ANOTHER FOOD TRUCK is about to enter the fray in Marquette County.
“DaH Twisted Truck” (No, that’s not a photo of it on top) hopes to be rolling into action by the end of May. It’s a partnership between Davin Makela, who’s made a name for himself crafting chocolates for the last four years, and Hans Andel, who works at NMU.
They’ve also been making and selling pretzels for the last year. Hence, the name “Twisted”.
They’ll be offering up pretzel sandwiches and fries, as well as weekly specials, and come next winter, they’ll be concocting soups to keep us warm.
They’re now outfitting and decorating their truck, and it’s absolutely guaranteed to be more eye-catching than that crappy generic picture at the top.
A CHANGING OF the guard at two crucial institutions in Marquette. A time to say goodbye and thanks to two women who’ve devoted their time, energy, and skills to making Marquette and Marquette County a better place to live.
First, Mona Lang, the executive director of the Downtown Development Authority for the last 21 years.
Do you remember what Marquette’s downtown looked like back in the Nineties? Compared to what we have now, it’s like night and day.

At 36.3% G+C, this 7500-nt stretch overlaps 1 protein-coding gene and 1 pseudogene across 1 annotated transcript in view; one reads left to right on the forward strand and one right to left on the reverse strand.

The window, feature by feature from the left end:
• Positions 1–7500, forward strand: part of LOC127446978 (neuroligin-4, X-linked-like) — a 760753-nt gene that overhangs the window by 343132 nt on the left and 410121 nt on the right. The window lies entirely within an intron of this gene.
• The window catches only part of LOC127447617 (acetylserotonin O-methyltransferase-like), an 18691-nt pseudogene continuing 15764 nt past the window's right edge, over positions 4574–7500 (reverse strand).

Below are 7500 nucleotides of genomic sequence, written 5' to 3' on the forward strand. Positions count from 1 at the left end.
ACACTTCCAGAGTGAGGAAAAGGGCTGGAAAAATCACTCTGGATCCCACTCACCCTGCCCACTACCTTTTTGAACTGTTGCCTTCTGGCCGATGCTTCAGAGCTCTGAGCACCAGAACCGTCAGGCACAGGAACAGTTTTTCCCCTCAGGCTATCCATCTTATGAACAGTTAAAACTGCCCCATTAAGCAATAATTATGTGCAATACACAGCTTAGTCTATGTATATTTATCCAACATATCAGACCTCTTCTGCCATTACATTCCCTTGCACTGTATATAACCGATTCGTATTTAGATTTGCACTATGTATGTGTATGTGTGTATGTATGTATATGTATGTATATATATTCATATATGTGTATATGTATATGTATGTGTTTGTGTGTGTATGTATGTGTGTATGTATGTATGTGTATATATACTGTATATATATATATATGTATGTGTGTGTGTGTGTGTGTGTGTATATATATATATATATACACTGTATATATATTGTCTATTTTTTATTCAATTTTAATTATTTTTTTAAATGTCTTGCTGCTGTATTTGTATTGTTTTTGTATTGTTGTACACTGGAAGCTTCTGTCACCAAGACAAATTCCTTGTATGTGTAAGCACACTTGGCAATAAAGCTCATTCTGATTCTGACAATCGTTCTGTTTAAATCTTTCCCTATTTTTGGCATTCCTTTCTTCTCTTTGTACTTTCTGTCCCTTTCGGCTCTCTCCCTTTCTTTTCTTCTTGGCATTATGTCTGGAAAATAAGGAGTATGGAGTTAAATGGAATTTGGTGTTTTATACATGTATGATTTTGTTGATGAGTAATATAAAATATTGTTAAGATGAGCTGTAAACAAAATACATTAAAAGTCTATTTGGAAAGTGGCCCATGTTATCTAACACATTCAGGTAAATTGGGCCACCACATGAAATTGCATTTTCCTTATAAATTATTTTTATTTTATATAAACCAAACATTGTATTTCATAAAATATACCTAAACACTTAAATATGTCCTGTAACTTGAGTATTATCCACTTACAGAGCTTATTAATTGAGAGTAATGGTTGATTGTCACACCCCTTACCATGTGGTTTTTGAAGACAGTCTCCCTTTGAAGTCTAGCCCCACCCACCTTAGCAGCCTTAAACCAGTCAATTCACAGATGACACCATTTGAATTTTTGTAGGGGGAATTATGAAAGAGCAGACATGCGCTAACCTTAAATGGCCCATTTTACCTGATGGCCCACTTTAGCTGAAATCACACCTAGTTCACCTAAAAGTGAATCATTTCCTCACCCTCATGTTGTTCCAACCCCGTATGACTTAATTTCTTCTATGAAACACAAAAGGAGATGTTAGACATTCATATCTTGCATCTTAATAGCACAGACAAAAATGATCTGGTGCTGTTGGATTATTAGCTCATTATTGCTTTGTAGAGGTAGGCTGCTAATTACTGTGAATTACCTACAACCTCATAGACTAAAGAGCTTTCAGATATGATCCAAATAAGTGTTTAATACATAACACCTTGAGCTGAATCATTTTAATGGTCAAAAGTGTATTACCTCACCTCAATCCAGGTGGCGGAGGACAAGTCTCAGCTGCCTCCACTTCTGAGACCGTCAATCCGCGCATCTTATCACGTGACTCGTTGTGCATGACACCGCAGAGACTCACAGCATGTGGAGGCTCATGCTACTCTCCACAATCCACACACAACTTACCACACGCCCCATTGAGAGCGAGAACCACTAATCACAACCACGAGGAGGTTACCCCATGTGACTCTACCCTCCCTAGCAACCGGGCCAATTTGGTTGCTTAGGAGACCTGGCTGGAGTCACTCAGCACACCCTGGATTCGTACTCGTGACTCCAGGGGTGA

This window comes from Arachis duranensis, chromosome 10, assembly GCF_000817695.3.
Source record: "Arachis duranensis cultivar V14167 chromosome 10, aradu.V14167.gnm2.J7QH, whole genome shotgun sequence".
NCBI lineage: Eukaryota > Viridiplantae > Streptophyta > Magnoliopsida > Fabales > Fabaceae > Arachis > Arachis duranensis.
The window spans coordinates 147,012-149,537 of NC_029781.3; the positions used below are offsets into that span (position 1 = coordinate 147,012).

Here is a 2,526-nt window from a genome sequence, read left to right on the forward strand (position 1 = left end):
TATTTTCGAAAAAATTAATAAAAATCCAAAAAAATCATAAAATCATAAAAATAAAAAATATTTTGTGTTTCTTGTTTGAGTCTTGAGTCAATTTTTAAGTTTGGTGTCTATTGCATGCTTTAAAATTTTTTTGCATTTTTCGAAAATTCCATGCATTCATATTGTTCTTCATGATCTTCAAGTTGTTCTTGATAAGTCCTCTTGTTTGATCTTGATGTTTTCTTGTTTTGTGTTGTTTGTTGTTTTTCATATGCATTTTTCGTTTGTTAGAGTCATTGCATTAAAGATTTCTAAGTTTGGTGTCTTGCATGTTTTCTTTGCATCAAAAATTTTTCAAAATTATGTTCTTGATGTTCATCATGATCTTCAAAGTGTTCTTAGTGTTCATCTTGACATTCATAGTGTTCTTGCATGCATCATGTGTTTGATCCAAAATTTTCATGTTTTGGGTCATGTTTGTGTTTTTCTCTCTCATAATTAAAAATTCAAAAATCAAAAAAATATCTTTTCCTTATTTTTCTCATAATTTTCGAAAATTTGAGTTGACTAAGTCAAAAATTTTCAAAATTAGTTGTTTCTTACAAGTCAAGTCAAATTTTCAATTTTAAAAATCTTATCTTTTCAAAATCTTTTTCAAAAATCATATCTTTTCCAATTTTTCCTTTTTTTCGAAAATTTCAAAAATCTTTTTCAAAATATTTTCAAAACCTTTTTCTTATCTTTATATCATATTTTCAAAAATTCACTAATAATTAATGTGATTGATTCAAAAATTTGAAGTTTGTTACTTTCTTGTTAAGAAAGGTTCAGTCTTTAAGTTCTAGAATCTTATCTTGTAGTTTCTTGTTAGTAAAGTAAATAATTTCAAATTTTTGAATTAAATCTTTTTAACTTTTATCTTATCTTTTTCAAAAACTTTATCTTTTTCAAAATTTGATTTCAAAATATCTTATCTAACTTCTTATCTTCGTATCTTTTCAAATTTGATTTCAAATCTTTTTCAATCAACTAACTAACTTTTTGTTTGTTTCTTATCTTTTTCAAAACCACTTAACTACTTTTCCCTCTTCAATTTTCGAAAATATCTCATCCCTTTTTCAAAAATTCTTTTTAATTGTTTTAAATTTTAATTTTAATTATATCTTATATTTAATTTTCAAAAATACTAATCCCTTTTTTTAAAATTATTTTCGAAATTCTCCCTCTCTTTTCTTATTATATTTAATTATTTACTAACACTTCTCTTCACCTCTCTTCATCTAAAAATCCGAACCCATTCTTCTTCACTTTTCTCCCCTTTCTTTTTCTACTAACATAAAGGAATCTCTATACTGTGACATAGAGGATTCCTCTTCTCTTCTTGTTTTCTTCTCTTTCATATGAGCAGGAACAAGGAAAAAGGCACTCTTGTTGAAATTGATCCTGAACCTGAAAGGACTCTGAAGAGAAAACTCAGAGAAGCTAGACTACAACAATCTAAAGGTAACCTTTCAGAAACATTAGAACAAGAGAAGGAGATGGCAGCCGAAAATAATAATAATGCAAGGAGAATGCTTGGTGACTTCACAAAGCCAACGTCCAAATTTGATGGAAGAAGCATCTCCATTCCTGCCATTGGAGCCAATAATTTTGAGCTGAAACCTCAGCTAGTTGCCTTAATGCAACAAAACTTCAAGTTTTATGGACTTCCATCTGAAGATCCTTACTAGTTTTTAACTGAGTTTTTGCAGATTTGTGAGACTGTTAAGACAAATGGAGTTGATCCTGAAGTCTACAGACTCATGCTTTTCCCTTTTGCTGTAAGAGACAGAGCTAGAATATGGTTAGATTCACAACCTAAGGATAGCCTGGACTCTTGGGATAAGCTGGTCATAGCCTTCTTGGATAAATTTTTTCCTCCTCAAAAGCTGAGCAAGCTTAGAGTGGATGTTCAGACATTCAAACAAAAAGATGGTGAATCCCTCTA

“I think one of our biggest accomplishments was getting the railroad trestle removed from downtown,” she says. “It was controversial at the time but when we did it, it opened up the town, it brought the town together.”
Then there was the building of the Commons–referred to by skeptics at the time as “Mona’s White Elephant.” Not many skeptics now. The Commons has become the vibrant center of activity downtown.
And then there’s been development along the lakeshore. Again controversy. Everybody wants green space, but a growing city needs tax revenue, and it sure seems–despite all the criticism and controversy–that Marquette has handled development at or near the lakeshore just about right.
Mona was a vital part of that. She’s been a vital part of Marquette for the last two decades.
“I’m probably most proud of the fact that people in Marquette are now proud of their downtown,” she says. “I don’t think they were when we got here 21 years ago.”
And how about Barb Meyer? Fifteen years as director of operations at the Marquette County United Way, 27 years altogether working for the organization.
“I never had a day when I didn’t enjoy coming to work,” she says. “I’ve loved working with the Board, with the volunteers, and with all of our member agencies.”
They did some good work together: More than a million dollars raised in the last decade, 255 programs helped, 73,000 residents benefitting from the United Way’s work and fundraising.
You can judge a community’s value by its pretty waterfront, but probably more important is the generosity of its residents. Sharing, nurturing, stepping in to help out when that help is most needed.
Barb helped spearhead those efforts with United Way.
Mona Lang and Barb Meyer will both be sticking around in their jobs for the next few months, and then we’ll find out whether their successors can fill some mighty big shoes.